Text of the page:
On April 16th, the Brooklyn Museum
will host its fourth annual Brooklyn Artists Ball in celebration of the borough’s creative community. Leading up to the event—which honors artists Jenny Holzer, Ai Weiwei, and Kehinde Wiley, and features a benefit auction, dinner, and dancing—we invite you to learn more about the artists who’ve contributed to the cause:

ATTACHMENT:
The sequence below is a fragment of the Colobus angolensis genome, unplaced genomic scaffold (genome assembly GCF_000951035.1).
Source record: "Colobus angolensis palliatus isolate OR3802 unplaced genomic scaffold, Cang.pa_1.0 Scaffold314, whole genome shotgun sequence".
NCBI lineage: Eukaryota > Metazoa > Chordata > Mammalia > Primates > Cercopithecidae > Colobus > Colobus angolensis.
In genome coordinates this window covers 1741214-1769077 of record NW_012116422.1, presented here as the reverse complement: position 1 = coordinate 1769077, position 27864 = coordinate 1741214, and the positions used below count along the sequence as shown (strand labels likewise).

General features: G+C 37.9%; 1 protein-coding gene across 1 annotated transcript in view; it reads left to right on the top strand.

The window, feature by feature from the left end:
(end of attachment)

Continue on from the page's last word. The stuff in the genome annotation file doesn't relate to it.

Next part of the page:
Iona Rozeal Brown’s works are visual mash-ups of Japanese and hip-hop iconography as a means of racial and cultural criticism. Brown, who is also an active DJ, likens her approach to that of music sampling, and draws a parallel between her two practices. She first became interested in Japanese visual culture after learning about ganguro, a phenomenon popular during the 1990s in which Japanese girls darkened their skin and dyed their hair blond as a challenge to ideals of beauty—an idea she found deeply troubling. Since then, Brown’s work has drawn on traditions of Japanese woodblock printmaking to make her large-scale acrylic painting. A recurring character in her work is Yoshi, a racially ambiguous female war hero sporting an afro and Japanese dress.